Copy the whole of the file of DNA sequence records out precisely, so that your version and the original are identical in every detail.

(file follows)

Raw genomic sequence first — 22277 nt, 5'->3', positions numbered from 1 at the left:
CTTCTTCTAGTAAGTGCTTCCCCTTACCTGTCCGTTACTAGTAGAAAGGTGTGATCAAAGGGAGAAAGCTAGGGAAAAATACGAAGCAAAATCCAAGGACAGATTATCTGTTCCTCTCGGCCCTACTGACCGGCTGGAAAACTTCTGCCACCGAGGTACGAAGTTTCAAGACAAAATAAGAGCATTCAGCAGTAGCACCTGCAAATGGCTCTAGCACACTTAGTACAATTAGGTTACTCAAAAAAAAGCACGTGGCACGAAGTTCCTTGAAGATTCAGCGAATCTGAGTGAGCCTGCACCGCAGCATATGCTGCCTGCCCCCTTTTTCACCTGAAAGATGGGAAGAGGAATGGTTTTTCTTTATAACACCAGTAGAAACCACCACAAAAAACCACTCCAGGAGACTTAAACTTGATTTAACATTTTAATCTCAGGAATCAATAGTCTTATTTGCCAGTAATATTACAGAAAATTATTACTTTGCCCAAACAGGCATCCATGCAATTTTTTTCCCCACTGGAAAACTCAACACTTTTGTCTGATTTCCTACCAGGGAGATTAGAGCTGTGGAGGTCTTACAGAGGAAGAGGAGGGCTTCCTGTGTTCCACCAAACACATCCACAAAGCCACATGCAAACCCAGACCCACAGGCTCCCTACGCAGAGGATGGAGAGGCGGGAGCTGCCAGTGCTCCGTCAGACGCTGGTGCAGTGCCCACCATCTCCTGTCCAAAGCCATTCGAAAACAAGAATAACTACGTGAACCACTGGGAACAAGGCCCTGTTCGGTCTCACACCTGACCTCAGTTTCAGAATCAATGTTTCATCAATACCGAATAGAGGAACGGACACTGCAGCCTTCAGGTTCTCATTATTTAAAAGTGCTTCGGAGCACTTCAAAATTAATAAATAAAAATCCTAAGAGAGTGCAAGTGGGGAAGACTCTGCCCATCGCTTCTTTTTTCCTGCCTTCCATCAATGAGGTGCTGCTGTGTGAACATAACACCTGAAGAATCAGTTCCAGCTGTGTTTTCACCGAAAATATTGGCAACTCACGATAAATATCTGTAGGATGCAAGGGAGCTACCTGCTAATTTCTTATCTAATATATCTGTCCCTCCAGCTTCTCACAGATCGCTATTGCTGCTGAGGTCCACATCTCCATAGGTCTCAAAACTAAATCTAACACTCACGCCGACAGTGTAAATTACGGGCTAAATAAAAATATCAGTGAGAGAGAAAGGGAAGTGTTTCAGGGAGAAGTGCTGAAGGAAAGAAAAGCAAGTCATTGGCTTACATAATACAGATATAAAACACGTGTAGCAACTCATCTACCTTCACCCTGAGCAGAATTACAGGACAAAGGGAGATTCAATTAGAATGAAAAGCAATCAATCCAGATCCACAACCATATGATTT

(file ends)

Raw genomic sequence first — 22277 nt, 5'->3', positions numbered from 1 at the left:
CTTCTTCTAGTAAGTGCTTCCCCTTACCTGTCCGTTACTAGTAGAAAGGTGTGATCAAAGGGAGAAAGCTAGGGAAAAATACGAAGCAAAATCCAAGGACAGATTATCTGTTCCTCTCGGCCCTACTGACCGGCTGGAAAACTTCTGCCACCGAGGTACGAAGTTTCAAGACAAAATAAGAGCATTCAGCAGTAGCACCTGCAAATGGCTCTAGCACACTTAGTACAATTAGGTTACTCAAAAAAAAGCACGTGGCACGAAGTTCCTTGAAGATTCAGCGAATCTGAGTGAGCCTGCACCGCAGCATATGCTGCCTGCCCCCTTTTTCACCTGAAAGATGGGAAGAGGAATGGTTTTTCTTTATAACACCAGTAGAAACCACCACAAAAAACCACTCCAGGAGACTTAAACTTGATTTAACATTTTAATCTCAGGAATCAATAGTCTTATTTGCCAGTAATATTACAGAAAATTATTACTTTGCCCAAACAGGCATCCATGCAATTTTTTTCCCCACTGGAAAACTCAACACTTTTGTCTGATTTCCTACCAGGGAGATTAGAGCTGTGGAGGTCTTACAGAGGAAGAGGAGGGCTTCCTGTGTTCCACCAAACACATCCACAAAGCCACATGCAAACCCAGACCCACAGGCTCCCTACGCAGAGGATGGAGAGGCGGGAGCTGCCAGTGCTCCGTCAGACGCTGGTGCAGTGCCCACCATCTCCTGTCCAAAGCCATTCGAAAACAAGAATAACTACGTGAACCACTGGGAACAAGGCCCTGTTCGGTCTCACACCTGACCTCAGTTTCAGAATCAATGTTTCATCAATACCGAATAGAGGAACGGACACTGCAGCCTTCAGGTTCTCATTATTTAAAAGTGCTTCGGAGCACTTCAAAATTAATAAATAAAAATCCTAAGAGAGTGCAAGTGGGGAAGACTCTGCCCATCGCTTCTTTTTTCCTGCCTTCCATCAATGAGGTGCTGCTGTGTGAACATAACACCTGAAGAATCAGTTCCAGCTGTGTTTTCACCGAAAATATTGGCAACTCACGATAAATATCTGTAGGATGCAAGGGAGCTACCTGCTAATTTCTTATCTAATATATCTGTCCCTCCAGCTTCTCACAGATCGCTATTGCTGCTGAGGTCCACATCTCCATAGGTCTCAAAACTAAATCTAACACTCACGCCGACAGTGTAAATTACGGGCTAAATAAAAATATCAGTGAGAGAGAAAGGGAAGTGTTTCAGGGAGAAGTGCTGAAGGAAAGAAAAGCAAGTCATTGGCTTACATAATACAGATATAAAACACGTGTAGCAACTCATCTACCTTCACCCTGAGCAGAATTACAGGACAAAGGGAGATTCAATTAGAATGAAAAGCAATCAATCCAGATCCACAACCATATGATTT